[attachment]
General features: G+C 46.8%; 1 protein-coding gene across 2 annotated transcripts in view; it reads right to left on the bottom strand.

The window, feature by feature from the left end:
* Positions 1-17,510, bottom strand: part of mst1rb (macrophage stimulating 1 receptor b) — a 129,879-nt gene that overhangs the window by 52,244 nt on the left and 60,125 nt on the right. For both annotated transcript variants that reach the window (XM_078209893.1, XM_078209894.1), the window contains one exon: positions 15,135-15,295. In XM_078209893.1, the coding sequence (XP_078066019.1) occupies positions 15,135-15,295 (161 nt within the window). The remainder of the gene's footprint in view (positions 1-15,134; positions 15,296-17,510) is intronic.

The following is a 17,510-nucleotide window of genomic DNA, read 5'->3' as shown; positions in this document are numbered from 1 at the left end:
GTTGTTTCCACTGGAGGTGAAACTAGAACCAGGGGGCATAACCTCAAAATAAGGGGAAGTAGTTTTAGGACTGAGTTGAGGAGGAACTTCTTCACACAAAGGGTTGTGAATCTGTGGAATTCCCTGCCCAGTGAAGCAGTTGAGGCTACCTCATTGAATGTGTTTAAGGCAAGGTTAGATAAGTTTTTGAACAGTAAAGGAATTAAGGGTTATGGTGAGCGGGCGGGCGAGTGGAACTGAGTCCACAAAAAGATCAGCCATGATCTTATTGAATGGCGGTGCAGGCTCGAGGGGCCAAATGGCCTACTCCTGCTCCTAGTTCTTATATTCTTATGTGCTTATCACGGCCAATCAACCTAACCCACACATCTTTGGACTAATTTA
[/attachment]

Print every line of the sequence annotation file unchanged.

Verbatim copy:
General features: G+C 46.8%; 1 protein-coding gene across 2 annotated transcripts in view; it reads right to left on the bottom strand.

The window, feature by feature from the left end:
* Positions 1-17,510, bottom strand: part of mst1rb (macrophage stimulating 1 receptor b) — a 129,879-nt gene that overhangs the window by 52,244 nt on the left and 60,125 nt on the right. For both annotated transcript variants that reach the window (XM_078209893.1, XM_078209894.1), the window contains one exon: positions 15,135-15,295. In XM_078209893.1, the coding sequence (XP_078066019.1) occupies positions 15,135-15,295 (161 nt within the window). The remainder of the gene's footprint in view (positions 1-15,134; positions 15,296-17,510) is intronic.

The following is a 17,510-nucleotide window of genomic DNA, read 5'->3' as shown; positions in this document are numbered from 1 at the left end:
GTTGTTTCCACTGGAGGTGAAACTAGAACCAGGGGGCATAACCTCAAAATAAGGGGAAGTAGTTTTAGGACTGAGTTGAGGAGGAACTTCTTCACACAAAGGGTTGTGAATCTGTGGAATTCCCTGCCCAGTGAAGCAGTTGAGGCTACCTCATTGAATGTGTTTAAGGCAAGGTTAGATAAGTTTTTGAACAGTAAAGGAATTAAGGGTTATGGTGAGCGGGCGGGCGAGTGGAACTGAGTCCACAAAAAGATCAGCCATGATCTTATTGAATGGCGGTGCAGGCTCGAGGGGCCAAATGGCCTACTCCTGCTCCTAGTTCTTATATTCTTATGTGCTTATCACGGCCAATCAACCTAACCCACACATCTTTGGACTAATTTA